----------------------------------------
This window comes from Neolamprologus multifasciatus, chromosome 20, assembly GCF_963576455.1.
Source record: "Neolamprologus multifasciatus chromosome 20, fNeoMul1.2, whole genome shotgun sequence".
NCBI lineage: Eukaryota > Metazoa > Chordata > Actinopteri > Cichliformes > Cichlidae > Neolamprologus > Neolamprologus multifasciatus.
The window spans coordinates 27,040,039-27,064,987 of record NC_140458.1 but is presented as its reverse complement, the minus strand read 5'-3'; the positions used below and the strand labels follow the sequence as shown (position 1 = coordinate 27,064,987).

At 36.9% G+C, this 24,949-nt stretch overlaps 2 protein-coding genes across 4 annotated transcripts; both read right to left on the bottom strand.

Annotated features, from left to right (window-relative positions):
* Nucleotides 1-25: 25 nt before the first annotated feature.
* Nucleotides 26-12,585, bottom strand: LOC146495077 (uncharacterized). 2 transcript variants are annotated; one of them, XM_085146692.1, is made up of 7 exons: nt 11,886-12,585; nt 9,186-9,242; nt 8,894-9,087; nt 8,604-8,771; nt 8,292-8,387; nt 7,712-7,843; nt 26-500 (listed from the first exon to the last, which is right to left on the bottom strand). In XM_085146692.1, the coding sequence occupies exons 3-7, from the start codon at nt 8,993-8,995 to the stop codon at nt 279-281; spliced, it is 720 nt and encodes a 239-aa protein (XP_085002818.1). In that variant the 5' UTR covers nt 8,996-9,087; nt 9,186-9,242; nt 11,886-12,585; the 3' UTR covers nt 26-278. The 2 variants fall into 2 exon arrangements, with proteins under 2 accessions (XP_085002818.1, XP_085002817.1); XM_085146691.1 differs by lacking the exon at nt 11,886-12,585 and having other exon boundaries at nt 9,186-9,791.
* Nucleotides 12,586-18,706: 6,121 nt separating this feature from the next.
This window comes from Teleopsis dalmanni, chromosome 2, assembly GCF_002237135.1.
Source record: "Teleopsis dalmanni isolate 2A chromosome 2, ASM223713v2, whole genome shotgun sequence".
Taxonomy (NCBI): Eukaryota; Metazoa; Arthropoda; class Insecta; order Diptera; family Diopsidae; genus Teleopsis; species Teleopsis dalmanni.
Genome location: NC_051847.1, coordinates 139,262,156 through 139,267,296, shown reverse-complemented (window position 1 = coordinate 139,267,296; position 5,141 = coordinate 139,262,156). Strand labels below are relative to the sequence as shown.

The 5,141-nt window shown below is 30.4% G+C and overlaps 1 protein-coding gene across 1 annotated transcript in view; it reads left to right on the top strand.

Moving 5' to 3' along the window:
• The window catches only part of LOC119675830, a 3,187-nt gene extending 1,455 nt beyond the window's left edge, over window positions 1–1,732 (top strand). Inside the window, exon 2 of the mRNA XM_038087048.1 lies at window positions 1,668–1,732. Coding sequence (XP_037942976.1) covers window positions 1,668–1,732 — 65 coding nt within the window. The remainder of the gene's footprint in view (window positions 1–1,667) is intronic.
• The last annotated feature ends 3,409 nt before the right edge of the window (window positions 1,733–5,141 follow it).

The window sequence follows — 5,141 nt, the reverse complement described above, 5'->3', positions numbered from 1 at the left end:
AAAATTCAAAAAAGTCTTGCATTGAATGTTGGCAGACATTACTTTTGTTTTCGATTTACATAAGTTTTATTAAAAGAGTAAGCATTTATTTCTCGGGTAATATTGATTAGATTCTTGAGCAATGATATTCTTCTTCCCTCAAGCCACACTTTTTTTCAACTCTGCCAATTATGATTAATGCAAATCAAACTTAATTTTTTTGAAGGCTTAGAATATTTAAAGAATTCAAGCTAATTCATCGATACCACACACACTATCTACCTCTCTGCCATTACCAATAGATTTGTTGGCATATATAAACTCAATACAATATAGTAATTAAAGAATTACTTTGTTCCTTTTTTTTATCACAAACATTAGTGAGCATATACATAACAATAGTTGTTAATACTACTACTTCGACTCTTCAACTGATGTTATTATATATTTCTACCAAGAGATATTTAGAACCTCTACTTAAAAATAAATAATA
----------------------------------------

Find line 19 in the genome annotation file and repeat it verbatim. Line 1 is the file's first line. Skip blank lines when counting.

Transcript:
AAAATTCAAAAAAGTCTTGCATTGAATGTTGGCAGACATTACTTTTGTTTTCGATTTACATAAGTTTTATTAAAAGAGTAAGCATTTATTTCTCGGGTAATATTGATTAGATTCTTGAGCAATGATATTCTTCTTCCCTCAAGCCACACTTTTTTTCAACTCTGCCAATTATGATTAATGCAAATCAAACTTAATTTTTTTGAAGGCTTAGAATATTTAAAGAATTCAAGCTAATTCATCGATACCACACACACTATCTACCTCTCTGCCATTACCAATAGATTTGTTGGCATATATAAACTCAATACAATATAGTAATTAAAGAATTACTTTGTTCCTTTTTTTTATCACAAACATTAGTGAGCATATACATAACAATAGTTGTTAATACTACTACTTCGACTCTTCAACTGATGTTATTATATATTTCTACCAAGAGATATTTAGAACCTCTACTTAAAAATAAATAATA